Terrorism is terrible, sure. We should fight it tooth and nail. But it isn’t an existential threat

John Naughton:

One of the many things wrong with the “war on terror” is that it’s a rhetorical device which is used to legitimise all kinds of surveillance activities which, in normal times, would be absolutely verboten in democratic societies. A real state of war is one in which a society faces an existential threat — which is why between 1939 and 1946 the UK was, effectively, a dictatorship in which the government could do anything deemed necessary in order to prosecute the war and confront the threat. In those circumstances, the British people may not have liked many of the things that the government was able to do – which included not just censorship, but also the power to commandeer your house without notice because it was needed for the war effort — but they acquiesced because they understood the nature and the gravity of the threat.

In our time, the threats posed by global terrorism are being used to justify a “state of exception” which looks increasingly like becoming permanent. And the mantra which is incessantly used to justify this is of course the aforementioned rhetorical device. So it’s interesting – and welcome – to hear a major politician explicitly declare that terrorism does not pose an existential threat to our societies. This is what Barack Obama said recently in an interview:

What I do insist on is that we maintain a proper perspective and that we do not provide a victory to these terrorist networks by overinflating their importance and suggesting in some fashion that they are an existential threat to the United States or the world order. You know, the truth of the matter is that they can do harm. But we have the capacity to control how we respond in ways that do not undercut what’s the — you know, what’s essence of who we are.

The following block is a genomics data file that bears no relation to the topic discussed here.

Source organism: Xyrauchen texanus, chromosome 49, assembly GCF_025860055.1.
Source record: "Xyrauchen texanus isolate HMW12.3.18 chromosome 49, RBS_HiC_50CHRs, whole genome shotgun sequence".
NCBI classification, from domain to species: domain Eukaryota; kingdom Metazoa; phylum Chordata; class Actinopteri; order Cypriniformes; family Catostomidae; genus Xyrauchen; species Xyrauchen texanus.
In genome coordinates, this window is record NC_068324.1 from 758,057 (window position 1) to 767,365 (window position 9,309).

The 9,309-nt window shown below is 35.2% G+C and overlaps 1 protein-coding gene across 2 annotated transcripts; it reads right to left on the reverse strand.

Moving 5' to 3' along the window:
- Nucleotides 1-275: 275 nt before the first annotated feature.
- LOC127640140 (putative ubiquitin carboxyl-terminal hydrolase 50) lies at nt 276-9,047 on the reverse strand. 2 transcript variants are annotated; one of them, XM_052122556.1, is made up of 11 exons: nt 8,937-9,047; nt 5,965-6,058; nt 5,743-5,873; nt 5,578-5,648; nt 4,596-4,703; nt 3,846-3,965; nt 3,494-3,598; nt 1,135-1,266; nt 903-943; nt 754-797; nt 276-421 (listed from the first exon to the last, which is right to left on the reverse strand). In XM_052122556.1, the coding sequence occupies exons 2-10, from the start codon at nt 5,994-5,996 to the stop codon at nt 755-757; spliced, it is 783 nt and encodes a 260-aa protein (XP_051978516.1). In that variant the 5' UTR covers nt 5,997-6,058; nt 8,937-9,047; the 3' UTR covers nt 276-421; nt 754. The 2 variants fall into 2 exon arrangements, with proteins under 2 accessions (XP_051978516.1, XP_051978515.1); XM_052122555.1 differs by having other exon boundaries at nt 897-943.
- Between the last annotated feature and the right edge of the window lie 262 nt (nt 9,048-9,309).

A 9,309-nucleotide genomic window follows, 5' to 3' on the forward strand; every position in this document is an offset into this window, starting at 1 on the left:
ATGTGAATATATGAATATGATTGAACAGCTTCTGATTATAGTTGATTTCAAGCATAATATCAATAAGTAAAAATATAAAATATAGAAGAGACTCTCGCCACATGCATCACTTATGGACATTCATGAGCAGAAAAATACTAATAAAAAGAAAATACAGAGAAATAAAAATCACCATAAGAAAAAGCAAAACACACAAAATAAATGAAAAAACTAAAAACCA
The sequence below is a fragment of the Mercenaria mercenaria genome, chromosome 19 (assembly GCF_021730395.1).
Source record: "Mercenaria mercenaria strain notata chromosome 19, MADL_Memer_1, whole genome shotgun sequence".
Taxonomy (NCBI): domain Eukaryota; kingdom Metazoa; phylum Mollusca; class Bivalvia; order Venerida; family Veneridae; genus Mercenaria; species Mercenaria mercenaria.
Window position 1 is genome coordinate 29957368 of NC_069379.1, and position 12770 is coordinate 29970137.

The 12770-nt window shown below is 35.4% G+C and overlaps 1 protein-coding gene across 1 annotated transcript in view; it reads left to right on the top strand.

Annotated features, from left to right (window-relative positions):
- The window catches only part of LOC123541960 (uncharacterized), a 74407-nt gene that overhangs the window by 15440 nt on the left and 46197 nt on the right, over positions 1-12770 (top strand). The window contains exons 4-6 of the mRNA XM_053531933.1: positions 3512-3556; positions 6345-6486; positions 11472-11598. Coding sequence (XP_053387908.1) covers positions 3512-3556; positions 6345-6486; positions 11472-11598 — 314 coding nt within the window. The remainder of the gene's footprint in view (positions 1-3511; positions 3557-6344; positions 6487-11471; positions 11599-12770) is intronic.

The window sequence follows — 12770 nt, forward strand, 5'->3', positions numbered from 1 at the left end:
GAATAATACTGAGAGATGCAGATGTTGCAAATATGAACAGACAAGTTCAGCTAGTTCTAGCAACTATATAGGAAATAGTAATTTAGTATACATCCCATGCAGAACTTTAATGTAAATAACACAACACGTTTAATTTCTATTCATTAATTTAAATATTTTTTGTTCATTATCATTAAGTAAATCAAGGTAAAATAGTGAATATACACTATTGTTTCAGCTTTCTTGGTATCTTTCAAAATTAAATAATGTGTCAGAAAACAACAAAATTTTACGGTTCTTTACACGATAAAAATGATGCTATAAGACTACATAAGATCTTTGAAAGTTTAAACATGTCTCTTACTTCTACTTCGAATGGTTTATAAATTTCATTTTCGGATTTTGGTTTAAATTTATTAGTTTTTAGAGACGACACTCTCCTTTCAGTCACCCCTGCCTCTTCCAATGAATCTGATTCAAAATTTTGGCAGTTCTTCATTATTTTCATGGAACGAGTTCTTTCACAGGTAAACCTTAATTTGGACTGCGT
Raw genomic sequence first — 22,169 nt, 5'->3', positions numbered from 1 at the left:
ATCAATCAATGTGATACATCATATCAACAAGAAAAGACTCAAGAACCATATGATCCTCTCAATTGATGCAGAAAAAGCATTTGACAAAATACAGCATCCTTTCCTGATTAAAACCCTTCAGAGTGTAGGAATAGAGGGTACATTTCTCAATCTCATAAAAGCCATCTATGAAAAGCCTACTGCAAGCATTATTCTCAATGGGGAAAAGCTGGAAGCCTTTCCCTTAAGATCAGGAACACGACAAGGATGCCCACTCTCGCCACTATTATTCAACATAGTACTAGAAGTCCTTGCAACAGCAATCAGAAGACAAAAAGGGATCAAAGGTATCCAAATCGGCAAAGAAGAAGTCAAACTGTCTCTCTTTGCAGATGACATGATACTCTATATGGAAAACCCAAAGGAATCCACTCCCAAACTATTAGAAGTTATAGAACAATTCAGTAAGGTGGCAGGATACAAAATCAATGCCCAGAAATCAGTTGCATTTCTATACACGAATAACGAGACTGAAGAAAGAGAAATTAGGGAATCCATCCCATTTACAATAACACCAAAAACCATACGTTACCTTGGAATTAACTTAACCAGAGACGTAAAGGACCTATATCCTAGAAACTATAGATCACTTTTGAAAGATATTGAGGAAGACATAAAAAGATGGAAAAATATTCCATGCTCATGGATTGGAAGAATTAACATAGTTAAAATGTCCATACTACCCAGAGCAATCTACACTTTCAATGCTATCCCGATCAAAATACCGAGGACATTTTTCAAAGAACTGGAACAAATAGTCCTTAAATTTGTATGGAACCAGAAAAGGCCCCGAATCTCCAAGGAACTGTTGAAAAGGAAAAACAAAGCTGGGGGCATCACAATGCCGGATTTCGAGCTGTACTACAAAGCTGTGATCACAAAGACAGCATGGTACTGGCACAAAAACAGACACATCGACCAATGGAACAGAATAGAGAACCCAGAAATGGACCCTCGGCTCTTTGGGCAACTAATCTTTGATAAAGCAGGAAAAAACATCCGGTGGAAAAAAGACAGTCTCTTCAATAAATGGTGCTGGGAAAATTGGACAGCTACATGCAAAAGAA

Another good article on “existential” threats here:

Is there a state that faces a specific existential threat right now? Yes again. That state is South Korea.

South Korea has no nuclear weapons of its own, though the U.S. has extended its “nuclear umbrella.” Its immediate neighbor, North Korea, does have nukes, which it tested and developed while the U.S. was distracted in Iraq. North Korea’s leaders are peculiar, to put it mildly, and have repeatedly promised / threatened to destroy South Korea in a “sea of fire” in rhetoric as blood-curdling as any anti-Israel rant from Iran. South Korea’s population center is practically on the border with the North, rather than several time zones away as with Iran relative to Israel.

It would be better for everyone except North Korea if it had no nukes, but the South Korean president was not invited to address Congress during the GW Bush years to demand tougher action against North Korea.

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